"When burying my first batch of photographs, a passing man spotted me and asked what I was doing. Not only did I not want to give the location away of some of my buried pictures, but It just sounded a bit weird to say that I was burying photographs so replied that I was looking for newts. As soon as I’d said that I looked down and saw a newt at my feet."
'The photographs in this book were taken in Hackney Wick and later buried there. The amount of time the images were left undergournd varied depending on the amount of rainfall. The depths that pictures were buried at also varied, as did their positioning. Sometimes they were facing each other, sometimes back to back or sometimes buried singly.'Not knowing what an image would look like once it was dug up introduced an element of chance and surprise that I found appealing. This feeling of letting go and collaborating with place - allowing it also to work on putting the finishing touches to a picture - felt fair. Maybe the spirit of the place can also make its mark.
"Stephen Gill has again used his surroundings as the inspiration for this beautiful and evocative series. Hackney Flowers has evolved from his series and book Hackney Wick. This times Gill has collected flowers, seeds, berries and objects from Hackney, East London, that were then pressed in his studio and re-photographed alongside his own photographs and found ephemera, thus building up multi-layered images extracted from the area.
Some of the base photographs were also buried in Hackney Wick, allowing the subsequent decay to imprint upon the images, stressing this collaboration with place. A parallel series also runs within this finely produced volume, showing members of the public in Hackney with floral details on their person. This is a warm, poetic and visually exciting book containing images that leave an overwhelming sense of colour, emotion and rhythm extracted from a single borough of London."
"Stephen Gill has learnt this: to haunt the places that haunt him. His photo-accumulations demonstrate a tender vision factored out of experience; alert, watchful, not overeager, wary of that mendacious conceit, 'closure'. There is always flow, momentum, the sense of a man passing through a place that delights him. A sense of stepping down, immediate engagement, politic exchange. Then he remounts the bicycle and away.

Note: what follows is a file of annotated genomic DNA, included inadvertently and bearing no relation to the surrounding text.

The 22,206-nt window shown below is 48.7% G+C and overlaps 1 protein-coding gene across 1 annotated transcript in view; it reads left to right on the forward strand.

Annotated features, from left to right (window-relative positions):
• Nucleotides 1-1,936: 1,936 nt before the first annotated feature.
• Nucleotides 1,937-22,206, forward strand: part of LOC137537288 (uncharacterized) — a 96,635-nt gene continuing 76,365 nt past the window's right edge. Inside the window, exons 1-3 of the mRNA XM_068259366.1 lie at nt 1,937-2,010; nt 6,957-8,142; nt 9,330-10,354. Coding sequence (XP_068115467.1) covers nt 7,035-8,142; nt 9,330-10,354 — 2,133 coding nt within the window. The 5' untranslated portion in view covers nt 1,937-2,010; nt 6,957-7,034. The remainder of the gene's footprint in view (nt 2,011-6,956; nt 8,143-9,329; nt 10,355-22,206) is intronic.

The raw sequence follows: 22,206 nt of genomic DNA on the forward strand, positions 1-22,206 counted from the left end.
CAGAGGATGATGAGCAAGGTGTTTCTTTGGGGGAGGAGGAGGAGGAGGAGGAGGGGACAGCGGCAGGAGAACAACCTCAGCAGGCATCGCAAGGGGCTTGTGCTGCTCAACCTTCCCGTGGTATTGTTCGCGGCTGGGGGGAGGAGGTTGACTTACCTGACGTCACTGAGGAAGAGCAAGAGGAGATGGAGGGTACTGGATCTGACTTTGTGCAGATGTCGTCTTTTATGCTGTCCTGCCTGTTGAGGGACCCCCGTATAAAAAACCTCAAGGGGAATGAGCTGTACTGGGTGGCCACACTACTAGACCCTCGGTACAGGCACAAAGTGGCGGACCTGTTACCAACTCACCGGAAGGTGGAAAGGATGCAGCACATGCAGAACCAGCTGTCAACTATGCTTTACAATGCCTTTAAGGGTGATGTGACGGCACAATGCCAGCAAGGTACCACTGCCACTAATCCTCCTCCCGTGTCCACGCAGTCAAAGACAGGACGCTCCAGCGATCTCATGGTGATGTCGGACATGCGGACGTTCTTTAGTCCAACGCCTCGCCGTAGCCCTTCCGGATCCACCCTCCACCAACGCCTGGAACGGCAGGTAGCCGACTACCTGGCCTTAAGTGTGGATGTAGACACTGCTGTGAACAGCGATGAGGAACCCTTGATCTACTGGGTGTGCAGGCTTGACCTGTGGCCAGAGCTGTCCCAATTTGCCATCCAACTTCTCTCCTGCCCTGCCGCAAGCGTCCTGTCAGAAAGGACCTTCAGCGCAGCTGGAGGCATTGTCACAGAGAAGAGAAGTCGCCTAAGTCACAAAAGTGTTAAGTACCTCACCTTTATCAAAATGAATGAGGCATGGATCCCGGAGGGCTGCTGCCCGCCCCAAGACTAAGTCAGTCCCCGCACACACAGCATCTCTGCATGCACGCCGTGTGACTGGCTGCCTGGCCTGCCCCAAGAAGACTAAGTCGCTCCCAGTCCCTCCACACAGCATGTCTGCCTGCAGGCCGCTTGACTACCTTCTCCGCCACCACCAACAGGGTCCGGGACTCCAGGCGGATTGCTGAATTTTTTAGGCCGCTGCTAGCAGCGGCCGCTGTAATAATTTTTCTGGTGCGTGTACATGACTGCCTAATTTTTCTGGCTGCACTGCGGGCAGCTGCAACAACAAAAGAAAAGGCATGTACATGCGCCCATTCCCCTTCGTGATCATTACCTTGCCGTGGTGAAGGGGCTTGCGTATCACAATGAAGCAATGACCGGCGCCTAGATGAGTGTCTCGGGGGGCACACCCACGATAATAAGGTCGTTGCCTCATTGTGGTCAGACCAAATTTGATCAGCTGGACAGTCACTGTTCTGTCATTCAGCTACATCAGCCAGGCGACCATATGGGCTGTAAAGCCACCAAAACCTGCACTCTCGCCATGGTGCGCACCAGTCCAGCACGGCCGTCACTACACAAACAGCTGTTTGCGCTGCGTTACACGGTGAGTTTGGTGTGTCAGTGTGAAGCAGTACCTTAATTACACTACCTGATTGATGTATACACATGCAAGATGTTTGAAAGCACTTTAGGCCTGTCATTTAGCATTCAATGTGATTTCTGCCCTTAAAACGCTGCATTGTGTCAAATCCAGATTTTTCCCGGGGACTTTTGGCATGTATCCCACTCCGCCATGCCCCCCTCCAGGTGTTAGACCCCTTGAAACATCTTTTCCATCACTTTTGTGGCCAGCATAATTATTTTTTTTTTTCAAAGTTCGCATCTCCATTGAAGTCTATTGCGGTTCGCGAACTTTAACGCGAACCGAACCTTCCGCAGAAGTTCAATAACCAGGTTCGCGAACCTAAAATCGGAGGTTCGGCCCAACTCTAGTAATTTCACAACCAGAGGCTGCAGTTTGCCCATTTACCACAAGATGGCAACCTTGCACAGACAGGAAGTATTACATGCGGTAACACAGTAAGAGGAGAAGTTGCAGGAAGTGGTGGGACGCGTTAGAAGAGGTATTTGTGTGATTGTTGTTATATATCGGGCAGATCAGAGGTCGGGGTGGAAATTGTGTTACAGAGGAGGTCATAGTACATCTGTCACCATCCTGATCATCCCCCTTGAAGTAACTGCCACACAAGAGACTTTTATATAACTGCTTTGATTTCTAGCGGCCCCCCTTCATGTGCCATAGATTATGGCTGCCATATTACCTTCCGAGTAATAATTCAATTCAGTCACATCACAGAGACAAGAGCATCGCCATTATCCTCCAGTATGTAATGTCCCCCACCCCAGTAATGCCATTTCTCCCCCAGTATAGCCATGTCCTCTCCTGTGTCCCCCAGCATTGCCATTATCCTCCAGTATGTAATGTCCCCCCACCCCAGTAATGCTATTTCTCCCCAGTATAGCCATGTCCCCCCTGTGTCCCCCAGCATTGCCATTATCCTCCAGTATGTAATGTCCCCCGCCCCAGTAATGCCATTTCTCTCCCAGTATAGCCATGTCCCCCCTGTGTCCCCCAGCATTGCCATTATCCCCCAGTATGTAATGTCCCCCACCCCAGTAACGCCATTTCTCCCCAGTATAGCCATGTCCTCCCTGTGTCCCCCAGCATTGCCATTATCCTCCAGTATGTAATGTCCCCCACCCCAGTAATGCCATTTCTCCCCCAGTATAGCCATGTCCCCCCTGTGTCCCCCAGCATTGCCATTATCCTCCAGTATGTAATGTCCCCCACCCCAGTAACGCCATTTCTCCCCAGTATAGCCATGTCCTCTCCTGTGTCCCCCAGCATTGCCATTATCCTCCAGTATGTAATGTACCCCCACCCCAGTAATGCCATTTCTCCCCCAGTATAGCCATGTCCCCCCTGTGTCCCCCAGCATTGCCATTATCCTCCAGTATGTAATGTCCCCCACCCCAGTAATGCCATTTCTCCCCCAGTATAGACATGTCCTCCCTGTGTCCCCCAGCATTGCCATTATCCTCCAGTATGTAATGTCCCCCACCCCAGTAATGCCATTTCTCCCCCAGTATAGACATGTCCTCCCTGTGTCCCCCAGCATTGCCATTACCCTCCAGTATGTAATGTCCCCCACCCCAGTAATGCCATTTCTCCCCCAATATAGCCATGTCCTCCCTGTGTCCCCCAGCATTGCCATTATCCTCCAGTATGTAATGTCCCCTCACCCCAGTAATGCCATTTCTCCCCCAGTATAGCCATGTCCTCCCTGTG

Loving retrievals, like a letter to a friend, never possession... What I like about Stephen Gill is that he has learnt to give us only as much as we need, the bones of the bones of the bones...' - Iain Sinclair.
Continuing to photograph where his award-winning book Hackney Wick left off, Stephen Gill has made Archaeology in Reverse in his cherished area in East London. Still making pictures with the camera he bought at Hackney Wick market for 50p, this time he focuses on things that do not yet exist."
and from Christian Patterson:
"I consider “photographers” to be “artists,” and I often use these two terms interchangeably. Still, there is something to be said for choosing to describe someone as a “photographer,” as an “artist,” or as an “artist who uses photography,” although the latter term is a bit much. It’s very “The Artist Formerly Known as Prince,” isn’t it?
The photographer Stephen Gill is an artist."